It started about three years ago that my cell phone would ring every hour or so.
At first my mother’s calls were predictable –wondering where I was at, when I was able to come by for dinner, if I had re-scheduled her doctor appointment, or telling me about her latest ache or pain.
Then the frequency increased and the topics became more alarming: saying she had fallen or that her leg was numb, and talk about death became a topic of regular conversation.
My mother’s calls became so frequent that my co-workers began to joke that I was back to being a teenager, having to check in with her every 10 minutes. Eventually it began to affect my work performance and forced me to take a leave of absence from my job. Taking care of my mother became my new full time job, unpaid I might mention.
For months I was at my mother’s beck and call. Regretfully, most nights I ended up sleeping at her home. It was easier than going home only to be woken up at 2am by a phone call and having to schlep back over to her apartment. I almost lost it all–my health, my job, my marriage and my ability to be a mother myself.
As I look back on those days in purgatory, I wish someone would have told me what I hope to share with others: my story does not need to be yours. My hope is that the brutal honesty of what you are about to read helps you, even if it is just to give you peace of mind that it is okay to say “no.”
The emotional roller coaster that occurs as our parents age is never discussed. We tend to push aside or rarely addressed the feelings of guilt and shame associated with the decision to hire a caregiver to take care of our mother or to put her into a nursing home. And even though you intellectually understand that hiring help for your parents is the right thing to do, this doesn’t lessen that guilt you feel about having to hire outside help. My desire to be a “good daughter” paralyzed me from making the necessary decisions that would allow my mother to thrive and for me to live my life.
Many of us struggle to accept the fact that we cannot do it all ourselves and that it is impossible for us to take care of our parents on a full-time basis without additional help. For me, I felt like I was letting my mom down by hiring someone who is a stranger to help care for her instead of doing it myself. If I had graduated from an Ivy League business school while having my first born daughter, surely I could juggle my mother’s needs while she was aging. How naive I was.
The situation got to the point where I was putting my personal and family’s welfare behind that of my mother. Eventually, it reached the tipping point where my husband came to my mother’s house, where I had practically moved in, with an ultimatum: hire someone to help or divorce. It might sound extreme, but I was completely neglecting my family. I had put on 25 pounds, stopped attending my then teenage daughter’s sporting functions, wasn’t there for her on an emotional mother/daughter level, and had not spoken to my husband about anything other than my mother in months. My life was falling apart and my mother was no better than she was when I started. I needed my husband to be this extreme for me to take action.
I first tried to hire an aide through the famous NYC Upper East Side word of mouth network. But I had underestimated how much time I would need to spend on the phone coordinating everyone’s availability, dealing with my mother’s feedback on who she did or did not like, making last-minute changes to my plans if an aide called out “sick.” Finally, I turned to an agency to professionally manage her care, and eventually I found Alvita Care, who quite literally saved my life. The level of care and attention to detail is second to none. With time and trust my mother eventually started calling Grace, her geriatric care manager from Alvita Care, instead of me. And slowly… I became her daughter again.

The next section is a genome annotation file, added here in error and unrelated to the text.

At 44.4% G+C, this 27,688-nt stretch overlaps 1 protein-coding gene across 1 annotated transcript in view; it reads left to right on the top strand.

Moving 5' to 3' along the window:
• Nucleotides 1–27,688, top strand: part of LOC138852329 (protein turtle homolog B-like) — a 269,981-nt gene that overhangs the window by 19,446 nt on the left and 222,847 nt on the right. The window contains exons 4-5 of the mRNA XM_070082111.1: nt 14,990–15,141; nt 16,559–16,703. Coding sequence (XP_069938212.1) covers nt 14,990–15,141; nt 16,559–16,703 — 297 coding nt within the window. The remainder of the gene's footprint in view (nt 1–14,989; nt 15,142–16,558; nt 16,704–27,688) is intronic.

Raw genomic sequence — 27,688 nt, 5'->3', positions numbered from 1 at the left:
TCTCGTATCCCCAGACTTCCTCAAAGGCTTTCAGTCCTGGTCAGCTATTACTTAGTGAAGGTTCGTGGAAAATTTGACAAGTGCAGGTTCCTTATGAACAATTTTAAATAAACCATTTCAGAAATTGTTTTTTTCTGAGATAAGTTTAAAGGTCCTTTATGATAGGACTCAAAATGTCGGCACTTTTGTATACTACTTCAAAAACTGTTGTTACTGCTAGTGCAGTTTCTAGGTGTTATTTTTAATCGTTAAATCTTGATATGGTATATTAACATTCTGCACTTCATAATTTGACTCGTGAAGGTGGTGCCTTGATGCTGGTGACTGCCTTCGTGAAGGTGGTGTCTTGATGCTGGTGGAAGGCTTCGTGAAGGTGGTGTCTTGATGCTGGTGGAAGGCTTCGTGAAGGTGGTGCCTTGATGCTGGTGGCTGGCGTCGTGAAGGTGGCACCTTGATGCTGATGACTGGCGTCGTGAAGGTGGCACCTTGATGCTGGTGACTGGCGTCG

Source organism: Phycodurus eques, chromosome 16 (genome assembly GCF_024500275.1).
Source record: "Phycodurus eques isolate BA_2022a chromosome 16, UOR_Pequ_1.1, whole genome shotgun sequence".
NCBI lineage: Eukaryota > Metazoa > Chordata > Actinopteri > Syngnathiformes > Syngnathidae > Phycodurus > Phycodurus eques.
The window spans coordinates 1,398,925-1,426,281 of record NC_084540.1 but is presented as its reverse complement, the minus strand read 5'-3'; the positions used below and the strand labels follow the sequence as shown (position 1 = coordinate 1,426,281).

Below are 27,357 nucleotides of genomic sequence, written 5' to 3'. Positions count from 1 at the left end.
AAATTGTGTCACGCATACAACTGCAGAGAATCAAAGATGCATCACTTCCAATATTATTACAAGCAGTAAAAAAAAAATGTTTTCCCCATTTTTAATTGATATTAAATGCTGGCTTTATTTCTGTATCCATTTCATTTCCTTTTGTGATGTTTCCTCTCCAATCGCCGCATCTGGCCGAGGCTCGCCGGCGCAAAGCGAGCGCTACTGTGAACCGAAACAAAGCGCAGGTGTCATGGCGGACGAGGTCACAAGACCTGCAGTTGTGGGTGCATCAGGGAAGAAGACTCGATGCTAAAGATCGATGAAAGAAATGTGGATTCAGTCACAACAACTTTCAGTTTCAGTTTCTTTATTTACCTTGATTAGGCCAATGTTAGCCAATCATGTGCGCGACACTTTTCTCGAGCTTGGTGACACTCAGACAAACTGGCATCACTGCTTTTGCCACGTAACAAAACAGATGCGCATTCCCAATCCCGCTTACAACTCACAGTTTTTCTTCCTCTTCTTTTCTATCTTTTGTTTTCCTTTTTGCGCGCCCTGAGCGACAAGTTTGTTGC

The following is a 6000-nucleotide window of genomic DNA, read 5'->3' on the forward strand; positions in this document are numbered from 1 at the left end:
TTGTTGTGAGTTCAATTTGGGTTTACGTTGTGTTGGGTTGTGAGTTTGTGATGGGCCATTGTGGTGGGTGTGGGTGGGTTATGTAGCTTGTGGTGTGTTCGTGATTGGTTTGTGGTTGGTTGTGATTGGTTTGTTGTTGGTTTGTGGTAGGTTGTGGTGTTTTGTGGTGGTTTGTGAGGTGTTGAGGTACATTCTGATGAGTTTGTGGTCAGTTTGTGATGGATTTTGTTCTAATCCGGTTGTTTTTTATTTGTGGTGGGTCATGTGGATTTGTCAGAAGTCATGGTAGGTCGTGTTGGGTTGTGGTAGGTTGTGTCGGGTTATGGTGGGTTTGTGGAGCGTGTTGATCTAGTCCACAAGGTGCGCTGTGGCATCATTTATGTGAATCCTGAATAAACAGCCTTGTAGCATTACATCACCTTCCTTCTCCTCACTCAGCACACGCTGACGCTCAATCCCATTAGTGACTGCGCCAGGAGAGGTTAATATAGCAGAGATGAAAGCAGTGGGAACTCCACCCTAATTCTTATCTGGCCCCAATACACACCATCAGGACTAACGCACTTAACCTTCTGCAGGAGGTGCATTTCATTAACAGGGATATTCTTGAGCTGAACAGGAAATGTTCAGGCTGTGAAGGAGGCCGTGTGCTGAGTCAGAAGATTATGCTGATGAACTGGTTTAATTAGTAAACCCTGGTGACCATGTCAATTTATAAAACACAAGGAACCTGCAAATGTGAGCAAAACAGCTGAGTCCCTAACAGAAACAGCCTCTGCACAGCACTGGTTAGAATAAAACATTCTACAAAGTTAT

From my personal perspective things were slowly returning to normal. I started working out again, my husband was happy that I was at home again for dinners, my daughter started sharing all those hopes and fears that teenagers have. I had returned to work and life was more manageable. But inside I was still struggling – I felt like a terrible daughter and a complete failure for my mother when she needed me most. I actually became jealous of my mother calling Grace instead of me.
But I want you to know that those emotions of guilt, jealousy, rage are normal and need to be addressed. In the end, hiring someone was the right decision and I should have made it sooner in my mother’s aging process avoid the near crash course that my life was on.
I write this in an effort to help all those “kids” out there avoid the tremendous amount of guilt and wreckage that my elderly mother caused me. If only someone had told me that these feelings are natural, almost expected, and that you have to deal with the different roles that you will take as your parent ages. You, as the adult child, will become your parents’ “parent” and will need to make the decisions of what is best for them, not what they want you to do. And although I still struggle with feeling like a “bad daughter,” now my mother and I can go and have our nails done and gossip like we used to, and my mother’s care manager can deal with the endless phone calls. In a strange way, Grace and Alvita Care can be the “parent” and allow me to remain my mother’s daughter.
The above post was submitted by Elizabeth, who has been happy with Alvita Care’s home care and geriatric services since January of 2012
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